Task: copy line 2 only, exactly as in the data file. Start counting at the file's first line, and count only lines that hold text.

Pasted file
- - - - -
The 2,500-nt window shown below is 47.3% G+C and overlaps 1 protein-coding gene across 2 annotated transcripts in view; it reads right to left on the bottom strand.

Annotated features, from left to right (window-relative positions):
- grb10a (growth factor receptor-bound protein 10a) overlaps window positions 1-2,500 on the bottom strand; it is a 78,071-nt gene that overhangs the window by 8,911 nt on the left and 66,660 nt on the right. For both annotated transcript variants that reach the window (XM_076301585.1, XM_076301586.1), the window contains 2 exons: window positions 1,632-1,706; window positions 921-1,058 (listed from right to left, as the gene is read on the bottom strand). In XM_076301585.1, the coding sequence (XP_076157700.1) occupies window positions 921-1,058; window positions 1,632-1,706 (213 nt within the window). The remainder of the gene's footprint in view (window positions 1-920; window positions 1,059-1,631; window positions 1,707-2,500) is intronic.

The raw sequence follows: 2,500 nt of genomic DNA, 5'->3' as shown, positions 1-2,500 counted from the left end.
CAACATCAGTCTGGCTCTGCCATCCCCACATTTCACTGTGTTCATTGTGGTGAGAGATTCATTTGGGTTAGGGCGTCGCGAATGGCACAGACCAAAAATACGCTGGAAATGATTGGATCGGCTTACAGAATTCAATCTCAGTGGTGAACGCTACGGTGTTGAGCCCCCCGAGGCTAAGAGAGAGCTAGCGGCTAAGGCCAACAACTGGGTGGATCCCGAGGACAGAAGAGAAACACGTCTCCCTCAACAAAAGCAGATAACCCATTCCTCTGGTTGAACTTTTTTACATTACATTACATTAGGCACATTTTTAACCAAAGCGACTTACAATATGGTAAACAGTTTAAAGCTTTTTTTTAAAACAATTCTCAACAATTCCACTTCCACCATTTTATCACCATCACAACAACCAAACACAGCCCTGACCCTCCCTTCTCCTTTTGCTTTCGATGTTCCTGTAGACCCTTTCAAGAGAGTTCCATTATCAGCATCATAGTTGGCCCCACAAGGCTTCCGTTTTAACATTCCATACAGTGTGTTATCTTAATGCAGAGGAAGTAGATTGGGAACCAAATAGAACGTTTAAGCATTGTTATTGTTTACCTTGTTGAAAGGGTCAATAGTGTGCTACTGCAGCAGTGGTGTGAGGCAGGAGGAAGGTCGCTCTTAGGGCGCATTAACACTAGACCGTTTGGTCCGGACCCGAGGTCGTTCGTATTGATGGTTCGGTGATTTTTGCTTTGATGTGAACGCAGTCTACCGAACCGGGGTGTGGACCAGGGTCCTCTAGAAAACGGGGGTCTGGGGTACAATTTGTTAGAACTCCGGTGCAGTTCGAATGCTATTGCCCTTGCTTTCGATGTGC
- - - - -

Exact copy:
Annotated features, from left to right (window-relative positions):